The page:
At the end of my last entry I was discussing how OLE had advanced to a point where anyone could write a driver for an industrial device and make its data available to any OLE-enabled application. That was great – a huge step up from the days when almost no factory floor device could be connected to Windows. The problem was with everyone creating drivers there were no standards. An application using a scale driver from Bob and a barcode driver from Emily might be light years apart.
Clearly something had to be done.
After a few false starts and some delays the OPC (OLE for Process Control) Task Force released the first draft of a standard in 1995. A second release was crafted in 1996. By the end of 1996 the delivery of standard application drivers began in earnest.
And that clearly changed the use of Windows on the factory floor.
The OPC Task force continued to make improvements to the technology including the development of a Compliance Testing and Certification program. Improvements in Data Access, Automation, Data Logging, Batch Interface, Events and Alarms also have come about from this task force.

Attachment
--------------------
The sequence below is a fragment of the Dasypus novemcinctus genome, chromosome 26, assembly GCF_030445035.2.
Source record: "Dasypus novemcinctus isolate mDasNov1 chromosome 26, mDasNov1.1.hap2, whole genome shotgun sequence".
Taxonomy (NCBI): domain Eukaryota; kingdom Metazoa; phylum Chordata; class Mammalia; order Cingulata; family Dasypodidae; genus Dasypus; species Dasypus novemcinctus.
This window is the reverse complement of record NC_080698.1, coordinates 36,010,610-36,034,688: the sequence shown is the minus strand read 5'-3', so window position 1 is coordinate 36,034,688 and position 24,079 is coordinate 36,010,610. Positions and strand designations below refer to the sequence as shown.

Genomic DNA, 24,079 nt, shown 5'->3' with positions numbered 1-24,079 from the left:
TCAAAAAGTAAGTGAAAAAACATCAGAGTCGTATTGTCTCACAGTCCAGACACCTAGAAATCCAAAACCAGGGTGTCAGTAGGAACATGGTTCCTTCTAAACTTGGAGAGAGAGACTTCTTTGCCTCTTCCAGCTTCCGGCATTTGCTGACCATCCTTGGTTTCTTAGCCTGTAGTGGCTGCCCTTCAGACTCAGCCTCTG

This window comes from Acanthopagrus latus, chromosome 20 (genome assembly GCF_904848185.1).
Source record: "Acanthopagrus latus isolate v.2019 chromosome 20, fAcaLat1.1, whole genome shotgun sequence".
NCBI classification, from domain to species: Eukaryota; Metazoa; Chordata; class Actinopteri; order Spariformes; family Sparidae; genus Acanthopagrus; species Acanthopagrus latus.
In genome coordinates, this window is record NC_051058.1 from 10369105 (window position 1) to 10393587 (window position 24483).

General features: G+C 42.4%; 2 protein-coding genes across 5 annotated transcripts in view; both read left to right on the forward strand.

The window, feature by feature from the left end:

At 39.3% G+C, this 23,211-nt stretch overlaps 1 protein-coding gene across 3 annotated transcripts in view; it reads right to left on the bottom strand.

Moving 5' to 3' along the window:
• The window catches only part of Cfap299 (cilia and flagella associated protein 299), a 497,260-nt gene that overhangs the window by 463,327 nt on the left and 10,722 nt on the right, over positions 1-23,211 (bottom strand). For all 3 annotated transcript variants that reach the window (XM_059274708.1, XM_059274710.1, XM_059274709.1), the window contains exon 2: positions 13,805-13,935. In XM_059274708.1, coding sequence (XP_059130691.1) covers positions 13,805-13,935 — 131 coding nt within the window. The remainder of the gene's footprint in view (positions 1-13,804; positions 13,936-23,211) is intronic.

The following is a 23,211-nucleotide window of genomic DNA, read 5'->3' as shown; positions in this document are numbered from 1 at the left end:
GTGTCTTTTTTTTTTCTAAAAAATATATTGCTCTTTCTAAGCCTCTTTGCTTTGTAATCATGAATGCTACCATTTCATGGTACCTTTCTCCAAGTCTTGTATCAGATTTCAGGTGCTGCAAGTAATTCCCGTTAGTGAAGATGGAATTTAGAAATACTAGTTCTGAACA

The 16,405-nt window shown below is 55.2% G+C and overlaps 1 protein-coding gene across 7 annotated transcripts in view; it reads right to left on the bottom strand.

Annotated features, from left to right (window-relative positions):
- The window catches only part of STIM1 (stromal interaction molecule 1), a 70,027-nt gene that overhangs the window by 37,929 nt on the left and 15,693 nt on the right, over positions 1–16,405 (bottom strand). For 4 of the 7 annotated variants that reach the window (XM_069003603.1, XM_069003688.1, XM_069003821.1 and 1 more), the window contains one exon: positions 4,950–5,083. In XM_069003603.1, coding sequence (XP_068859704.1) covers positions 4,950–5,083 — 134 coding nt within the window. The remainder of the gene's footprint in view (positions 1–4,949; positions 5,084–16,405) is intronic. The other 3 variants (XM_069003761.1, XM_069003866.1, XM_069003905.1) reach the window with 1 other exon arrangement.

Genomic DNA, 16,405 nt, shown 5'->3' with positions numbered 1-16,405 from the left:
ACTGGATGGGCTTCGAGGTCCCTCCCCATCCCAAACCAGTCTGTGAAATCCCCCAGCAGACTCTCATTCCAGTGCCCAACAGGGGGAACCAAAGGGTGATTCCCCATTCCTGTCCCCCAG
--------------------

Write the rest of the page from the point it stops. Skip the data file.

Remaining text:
Today there are now whole companies that specialize in nothing more than delivering OPC Servers for hundreds if not thousands of Industrial Automation devices. Users all over the world use these servers to move data into SCADA programs, computational assistants and highly specialized control programs built on Windows Platforms.
So what was the OPC that the OPC Foundation task force defined? How did it work? Where is today? We’ll get into all of that next.